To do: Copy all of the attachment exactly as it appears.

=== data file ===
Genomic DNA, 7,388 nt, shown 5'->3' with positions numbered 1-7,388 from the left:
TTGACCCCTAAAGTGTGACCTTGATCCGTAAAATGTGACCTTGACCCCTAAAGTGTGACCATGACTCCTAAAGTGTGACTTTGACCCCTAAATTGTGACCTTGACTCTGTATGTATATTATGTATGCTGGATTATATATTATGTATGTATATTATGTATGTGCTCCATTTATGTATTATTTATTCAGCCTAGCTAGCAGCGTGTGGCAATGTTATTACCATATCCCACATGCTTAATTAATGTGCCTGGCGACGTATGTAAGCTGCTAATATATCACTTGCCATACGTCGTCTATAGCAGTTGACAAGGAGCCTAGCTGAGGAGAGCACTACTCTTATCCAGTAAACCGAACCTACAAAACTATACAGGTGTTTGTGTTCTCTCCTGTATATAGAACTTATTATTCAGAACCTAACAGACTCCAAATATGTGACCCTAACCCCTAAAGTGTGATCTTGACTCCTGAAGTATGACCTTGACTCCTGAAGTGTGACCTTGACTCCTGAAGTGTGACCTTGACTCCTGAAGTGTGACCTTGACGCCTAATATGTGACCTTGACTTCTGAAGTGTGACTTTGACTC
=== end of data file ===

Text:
Genomic DNA, 7,388 nt, shown 5'->3' with positions numbered 1-7,388 from the left:
TTGACCCCTAAAGTGTGACCTTGATCCGTAAAATGTGACCTTGACCCCTAAAGTGTGACCATGACTCCTAAAGTGTGACTTTGACCCCTAAATTGTGACCTTGACTCTGTATGTATATTATGTATGCTGGATTATATATTATGTATGTATATTATGTATGTGCTCCATTTATGTATTATTTATTCAGCCTAGCTAGCAGCGTGTGGCAATGTTATTACCATATCCCACATGCTTAATTAATGTGCCTGGCGACGTATGTAAGCTGCTAATATATCACTTGCCATACGTCGTCTATAGCAGTTGACAAGGAGCCTAGCTGAGGAGAGCACTACTCTTATCCAGTAAACCGAACCTACAAAACTATACAGGTGTTTGTGTTCTCTCCTGTATATAGAACTTATTATTCAGAACCTAACAGACTCCAAATATGTGACCCTAACCCCTAAAGTGTGATCTTGACTCCTGAAGTATGACCTTGACTCCTGAAGTGTGACCTTGACTCCTGAAGTGTGACCTTGACTCCTGAAGTGTGACCTTGACGCCTAATATGTGACCTTGACTTCTGAAGTGTGACTTTGACTC